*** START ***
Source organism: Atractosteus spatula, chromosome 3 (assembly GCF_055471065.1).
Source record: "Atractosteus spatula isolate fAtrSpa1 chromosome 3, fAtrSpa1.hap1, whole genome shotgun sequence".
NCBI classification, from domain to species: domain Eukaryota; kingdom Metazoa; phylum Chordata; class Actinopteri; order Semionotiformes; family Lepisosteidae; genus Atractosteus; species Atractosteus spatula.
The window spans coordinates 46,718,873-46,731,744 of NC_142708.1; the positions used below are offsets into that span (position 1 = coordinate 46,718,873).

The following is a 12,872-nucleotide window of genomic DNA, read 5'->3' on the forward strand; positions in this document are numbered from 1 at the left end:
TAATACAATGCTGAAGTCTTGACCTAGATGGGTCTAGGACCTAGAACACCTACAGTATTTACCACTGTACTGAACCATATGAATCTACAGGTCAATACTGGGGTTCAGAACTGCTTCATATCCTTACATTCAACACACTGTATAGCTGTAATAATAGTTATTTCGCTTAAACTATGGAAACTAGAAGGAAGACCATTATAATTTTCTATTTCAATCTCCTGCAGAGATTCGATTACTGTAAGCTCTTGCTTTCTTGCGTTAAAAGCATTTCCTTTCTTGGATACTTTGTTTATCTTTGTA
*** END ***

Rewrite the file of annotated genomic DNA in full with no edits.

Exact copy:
Source organism: Atractosteus spatula, chromosome 3 (assembly GCF_055471065.1).
Source record: "Atractosteus spatula isolate fAtrSpa1 chromosome 3, fAtrSpa1.hap1, whole genome shotgun sequence".
NCBI classification, from domain to species: domain Eukaryota; kingdom Metazoa; phylum Chordata; class Actinopteri; order Semionotiformes; family Lepisosteidae; genus Atractosteus; species Atractosteus spatula.
The window spans coordinates 46,718,873-46,731,744 of NC_142708.1; the positions used below are offsets into that span (position 1 = coordinate 46,718,873).

The following is a 12,872-nucleotide window of genomic DNA, read 5'->3' on the forward strand; positions in this document are numbered from 1 at the left end:
TAATACAATGCTGAAGTCTTGACCTAGATGGGTCTAGGACCTAGAACACCTACAGTATTTACCACTGTACTGAACCATATGAATCTACAGGTCAATACTGGGGTTCAGAACTGCTTCATATCCTTACATTCAACACACTGTATAGCTGTAATAATAGTTATTTCGCTTAAACTATGGAAACTAGAAGGAAGACCATTATAATTTTCTATTTCAATCTCCTGCAGAGATTCGATTACTGTAAGCTCTTGCTTTCTTGCGTTAAAAGCATTTCCTTTCTTGGATACTTTGTTTATCTTTGTA